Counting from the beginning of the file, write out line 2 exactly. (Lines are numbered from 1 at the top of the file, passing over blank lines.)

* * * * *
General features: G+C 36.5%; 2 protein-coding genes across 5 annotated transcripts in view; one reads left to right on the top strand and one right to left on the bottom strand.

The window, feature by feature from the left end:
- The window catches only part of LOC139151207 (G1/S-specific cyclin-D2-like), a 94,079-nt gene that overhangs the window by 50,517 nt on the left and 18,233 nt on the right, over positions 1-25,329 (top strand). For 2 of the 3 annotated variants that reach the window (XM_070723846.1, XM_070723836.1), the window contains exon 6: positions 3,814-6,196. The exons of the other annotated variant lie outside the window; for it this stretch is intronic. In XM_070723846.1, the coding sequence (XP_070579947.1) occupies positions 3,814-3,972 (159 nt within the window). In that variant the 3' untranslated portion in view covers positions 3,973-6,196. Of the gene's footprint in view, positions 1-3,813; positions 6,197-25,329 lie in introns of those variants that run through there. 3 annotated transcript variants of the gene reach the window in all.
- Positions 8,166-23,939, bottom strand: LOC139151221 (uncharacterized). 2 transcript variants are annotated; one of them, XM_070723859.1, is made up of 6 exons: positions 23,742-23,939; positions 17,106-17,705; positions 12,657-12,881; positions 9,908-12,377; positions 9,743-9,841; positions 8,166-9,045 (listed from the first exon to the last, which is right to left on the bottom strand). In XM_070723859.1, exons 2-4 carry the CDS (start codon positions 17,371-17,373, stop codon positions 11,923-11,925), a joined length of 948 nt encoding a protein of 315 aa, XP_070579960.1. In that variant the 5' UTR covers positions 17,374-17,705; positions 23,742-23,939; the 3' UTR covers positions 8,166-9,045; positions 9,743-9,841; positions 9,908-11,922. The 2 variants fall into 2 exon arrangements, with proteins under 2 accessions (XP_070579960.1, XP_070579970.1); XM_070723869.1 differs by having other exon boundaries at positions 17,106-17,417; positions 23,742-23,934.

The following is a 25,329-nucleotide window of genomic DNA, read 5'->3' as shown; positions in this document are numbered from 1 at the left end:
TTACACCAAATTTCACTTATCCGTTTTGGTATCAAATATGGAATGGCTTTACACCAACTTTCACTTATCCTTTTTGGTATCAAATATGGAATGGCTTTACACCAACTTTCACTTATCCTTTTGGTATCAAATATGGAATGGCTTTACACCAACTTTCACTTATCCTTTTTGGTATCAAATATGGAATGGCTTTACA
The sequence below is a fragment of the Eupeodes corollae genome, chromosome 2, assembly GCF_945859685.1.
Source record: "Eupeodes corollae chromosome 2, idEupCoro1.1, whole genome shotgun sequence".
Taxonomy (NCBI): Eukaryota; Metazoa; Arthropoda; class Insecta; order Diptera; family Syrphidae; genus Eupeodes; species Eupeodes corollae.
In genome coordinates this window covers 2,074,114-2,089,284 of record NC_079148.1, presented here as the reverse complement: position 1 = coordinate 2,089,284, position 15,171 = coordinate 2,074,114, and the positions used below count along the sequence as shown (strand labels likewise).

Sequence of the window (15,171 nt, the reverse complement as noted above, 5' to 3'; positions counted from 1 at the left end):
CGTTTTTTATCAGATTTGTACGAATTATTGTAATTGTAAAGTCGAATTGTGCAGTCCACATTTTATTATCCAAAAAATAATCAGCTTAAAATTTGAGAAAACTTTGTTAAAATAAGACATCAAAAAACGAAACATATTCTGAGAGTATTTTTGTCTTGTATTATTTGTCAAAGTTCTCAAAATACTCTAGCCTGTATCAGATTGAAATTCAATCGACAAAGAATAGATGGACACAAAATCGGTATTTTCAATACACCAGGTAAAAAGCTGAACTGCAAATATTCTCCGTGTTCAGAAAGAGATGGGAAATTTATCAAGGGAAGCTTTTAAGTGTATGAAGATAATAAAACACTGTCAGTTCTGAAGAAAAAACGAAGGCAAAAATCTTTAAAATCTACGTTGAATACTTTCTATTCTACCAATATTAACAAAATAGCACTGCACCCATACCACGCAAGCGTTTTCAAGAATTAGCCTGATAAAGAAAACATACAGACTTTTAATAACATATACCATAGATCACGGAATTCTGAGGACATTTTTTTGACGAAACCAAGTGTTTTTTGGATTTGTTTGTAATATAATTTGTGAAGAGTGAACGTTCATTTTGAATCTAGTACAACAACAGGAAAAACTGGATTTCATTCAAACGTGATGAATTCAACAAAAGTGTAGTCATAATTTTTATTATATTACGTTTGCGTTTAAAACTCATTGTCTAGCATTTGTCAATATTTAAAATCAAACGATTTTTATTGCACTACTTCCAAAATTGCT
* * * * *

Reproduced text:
The window, feature by feature from the left end: